The Purification of Public Water Supplies
D. Van Nostrand Company, 1898 - Water - 304 pages
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according acre per day allowed alum average bacillus bacteria Berlin Board capacity cause cent chemical Cincinnati cleaning colonies Company condition construction contains cost covered cubic centimeter daily death rate disease drinking effective efficiency Engineers estimates evidence experiments fact feet filtered water filtration flow gallons per acre germ given grains ground growth Hamburg inches increase indicates influence iron known Lake less London mains materials means mechanical filters methods million gallons months motile natural obtained operation organic matter original passing pipe placed polluted population practical public water supply pure purification rate of filtration reduction regarded removed Report reservoirs river water sand filters sand-bed scraped sewage shown sources springs sterilized subsidence surface taken tion typhoid bacillus typhoid fever usually washing water supply water-works York
Page 104 - Bacillus coli, justifies one in concluding that the water under consideration has been polluted by intestinal evacuations from either human beings or animals. Waters so exposed as to be liable to such pollution should never be considered as other than a continuous source of danger to those using them.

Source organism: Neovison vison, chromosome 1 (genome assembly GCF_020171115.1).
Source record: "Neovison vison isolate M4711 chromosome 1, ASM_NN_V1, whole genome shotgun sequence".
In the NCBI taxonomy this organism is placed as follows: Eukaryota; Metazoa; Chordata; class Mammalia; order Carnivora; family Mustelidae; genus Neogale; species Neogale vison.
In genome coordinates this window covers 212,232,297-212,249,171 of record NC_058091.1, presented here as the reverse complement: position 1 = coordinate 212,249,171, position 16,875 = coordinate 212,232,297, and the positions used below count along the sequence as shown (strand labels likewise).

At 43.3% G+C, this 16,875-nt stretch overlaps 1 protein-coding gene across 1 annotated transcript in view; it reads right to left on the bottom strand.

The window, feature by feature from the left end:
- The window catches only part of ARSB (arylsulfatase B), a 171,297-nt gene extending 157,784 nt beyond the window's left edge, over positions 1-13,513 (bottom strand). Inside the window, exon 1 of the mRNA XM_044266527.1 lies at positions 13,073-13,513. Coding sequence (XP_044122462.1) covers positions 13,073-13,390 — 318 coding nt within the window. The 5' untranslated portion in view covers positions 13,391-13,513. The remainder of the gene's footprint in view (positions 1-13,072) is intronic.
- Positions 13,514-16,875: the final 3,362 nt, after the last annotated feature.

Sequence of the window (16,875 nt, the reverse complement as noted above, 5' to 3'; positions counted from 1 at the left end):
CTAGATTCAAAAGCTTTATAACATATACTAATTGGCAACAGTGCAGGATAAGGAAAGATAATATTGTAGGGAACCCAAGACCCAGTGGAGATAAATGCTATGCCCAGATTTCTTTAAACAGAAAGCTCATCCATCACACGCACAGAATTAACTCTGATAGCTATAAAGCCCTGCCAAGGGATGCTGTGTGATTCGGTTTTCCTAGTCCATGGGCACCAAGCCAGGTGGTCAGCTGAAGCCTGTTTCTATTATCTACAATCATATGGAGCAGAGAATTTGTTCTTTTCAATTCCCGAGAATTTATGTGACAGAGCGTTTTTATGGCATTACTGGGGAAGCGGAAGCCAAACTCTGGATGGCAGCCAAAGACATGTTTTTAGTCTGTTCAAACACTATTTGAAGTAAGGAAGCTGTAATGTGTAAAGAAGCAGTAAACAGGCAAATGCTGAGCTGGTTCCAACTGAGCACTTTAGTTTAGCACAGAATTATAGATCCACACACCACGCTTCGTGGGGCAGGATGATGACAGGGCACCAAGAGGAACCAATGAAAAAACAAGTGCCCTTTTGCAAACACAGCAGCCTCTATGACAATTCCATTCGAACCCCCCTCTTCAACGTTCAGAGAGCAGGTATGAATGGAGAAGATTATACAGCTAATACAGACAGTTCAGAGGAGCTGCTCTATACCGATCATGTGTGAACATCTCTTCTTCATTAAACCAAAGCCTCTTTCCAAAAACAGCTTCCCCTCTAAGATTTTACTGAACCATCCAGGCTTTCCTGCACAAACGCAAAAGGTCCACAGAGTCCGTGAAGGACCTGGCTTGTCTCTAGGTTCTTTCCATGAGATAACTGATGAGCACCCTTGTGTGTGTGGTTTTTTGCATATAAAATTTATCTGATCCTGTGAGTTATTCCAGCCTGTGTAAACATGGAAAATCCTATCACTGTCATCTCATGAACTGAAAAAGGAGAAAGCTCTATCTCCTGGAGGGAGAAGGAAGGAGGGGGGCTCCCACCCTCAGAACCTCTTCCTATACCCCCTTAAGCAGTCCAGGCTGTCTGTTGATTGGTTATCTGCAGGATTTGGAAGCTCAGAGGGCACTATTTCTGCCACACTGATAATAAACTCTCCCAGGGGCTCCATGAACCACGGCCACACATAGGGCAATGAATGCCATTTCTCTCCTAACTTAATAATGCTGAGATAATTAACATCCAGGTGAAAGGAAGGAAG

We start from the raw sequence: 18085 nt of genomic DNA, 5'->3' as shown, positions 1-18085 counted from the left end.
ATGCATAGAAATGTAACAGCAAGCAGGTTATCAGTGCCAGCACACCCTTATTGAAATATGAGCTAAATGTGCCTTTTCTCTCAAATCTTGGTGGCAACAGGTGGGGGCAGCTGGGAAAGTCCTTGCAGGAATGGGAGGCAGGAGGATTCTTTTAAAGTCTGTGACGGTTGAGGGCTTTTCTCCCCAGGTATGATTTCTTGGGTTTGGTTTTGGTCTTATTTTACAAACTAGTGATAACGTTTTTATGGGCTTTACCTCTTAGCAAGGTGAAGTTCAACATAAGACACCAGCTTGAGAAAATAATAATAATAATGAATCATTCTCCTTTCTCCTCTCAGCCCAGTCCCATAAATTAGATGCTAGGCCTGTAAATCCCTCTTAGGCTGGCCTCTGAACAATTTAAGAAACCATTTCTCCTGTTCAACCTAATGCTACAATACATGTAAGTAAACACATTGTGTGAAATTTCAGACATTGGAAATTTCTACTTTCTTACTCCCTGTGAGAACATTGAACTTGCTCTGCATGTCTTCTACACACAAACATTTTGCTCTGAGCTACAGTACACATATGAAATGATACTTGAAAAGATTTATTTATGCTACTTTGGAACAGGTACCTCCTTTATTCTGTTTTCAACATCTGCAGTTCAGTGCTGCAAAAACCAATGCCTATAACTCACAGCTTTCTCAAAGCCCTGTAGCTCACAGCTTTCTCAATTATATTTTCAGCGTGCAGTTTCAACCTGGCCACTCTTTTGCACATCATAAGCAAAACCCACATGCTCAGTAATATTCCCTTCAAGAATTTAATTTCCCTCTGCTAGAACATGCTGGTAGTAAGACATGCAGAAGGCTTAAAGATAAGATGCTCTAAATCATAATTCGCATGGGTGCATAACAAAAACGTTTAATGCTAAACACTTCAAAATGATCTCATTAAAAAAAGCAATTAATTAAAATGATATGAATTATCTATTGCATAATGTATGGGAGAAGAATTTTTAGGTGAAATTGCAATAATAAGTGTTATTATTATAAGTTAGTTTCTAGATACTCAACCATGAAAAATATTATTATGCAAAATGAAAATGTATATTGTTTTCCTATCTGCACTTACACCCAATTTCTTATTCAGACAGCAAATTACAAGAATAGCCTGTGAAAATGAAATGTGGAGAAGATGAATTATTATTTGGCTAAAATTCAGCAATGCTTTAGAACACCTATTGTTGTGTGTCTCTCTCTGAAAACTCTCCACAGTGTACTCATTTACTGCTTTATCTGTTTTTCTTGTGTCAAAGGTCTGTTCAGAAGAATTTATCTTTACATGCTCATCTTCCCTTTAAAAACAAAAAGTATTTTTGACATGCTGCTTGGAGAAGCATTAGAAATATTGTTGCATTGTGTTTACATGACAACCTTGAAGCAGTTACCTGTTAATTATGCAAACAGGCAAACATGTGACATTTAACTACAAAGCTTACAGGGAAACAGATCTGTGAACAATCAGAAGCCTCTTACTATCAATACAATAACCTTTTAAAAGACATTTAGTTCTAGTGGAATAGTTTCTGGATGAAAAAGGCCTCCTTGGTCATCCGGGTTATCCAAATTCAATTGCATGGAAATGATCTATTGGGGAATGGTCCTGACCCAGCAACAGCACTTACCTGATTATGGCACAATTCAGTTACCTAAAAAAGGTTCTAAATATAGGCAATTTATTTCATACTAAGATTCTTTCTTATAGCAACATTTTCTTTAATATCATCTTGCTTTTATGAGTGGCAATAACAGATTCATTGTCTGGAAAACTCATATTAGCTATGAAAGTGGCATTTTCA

Page 240 - Worms, it appears that the efficiency of the two systems of filtering, which are there worked side by side, are practically identical, so far as regards their effect upon the chemical purity of the water, but the percentage of bacteria left by the Fischer process is somewhat greater than is left by the sand filter when clean and in good working condition. This, however, is not considered a defect of practical importance. The water delivered by the new filters at Worms, as well as at the other places...
Page 53 - This condition is the amount of rainfall higher up the river, or, in other words, the volume of water flowing along the river-bed. The interesting observations of Dr. Marshall Ward leave no doubt that sunlight is a powerful germicide ; but it is obvious that its potency in this respect must be greatly diminished, if not entirely annulled, when the solar rays have passed through a stratum of water of even comparatively small thickness before they reach the living organisms ; and the author shows,...
Page 36 - ... St. Louis, 39. Average, 58. Cities using filtered water— London, 14.4; Berlin, 7.1; Rotterdam, 5.7; Hamburg (filters put in service May, 1893), 9.7. Average, 9.1. But there are no more striking examples than those of Lawrence and Lowell, Massachusetts: "The city of Lawrence, with a population of 55,000, draws its water supply from the Merrimac River, after it has received the sewage from Lowell, nine miles above. The city of Lowell, with a population of 85,700, draws its water supply partly...
Page 120 - ... disease germs and the toxic properties in a polluted water. 3. Even if a satisfactory filter was obtainable, it is doubtful if the average householder would give this the attention it would require to keep it at all times in condition to act as a safeguard. In view of which I have reached the conclusion that if the consumer is to have a safe drinking-water, it must come to him in this condition through the public water - mains. In other words, the matter of purity must be looked after by the...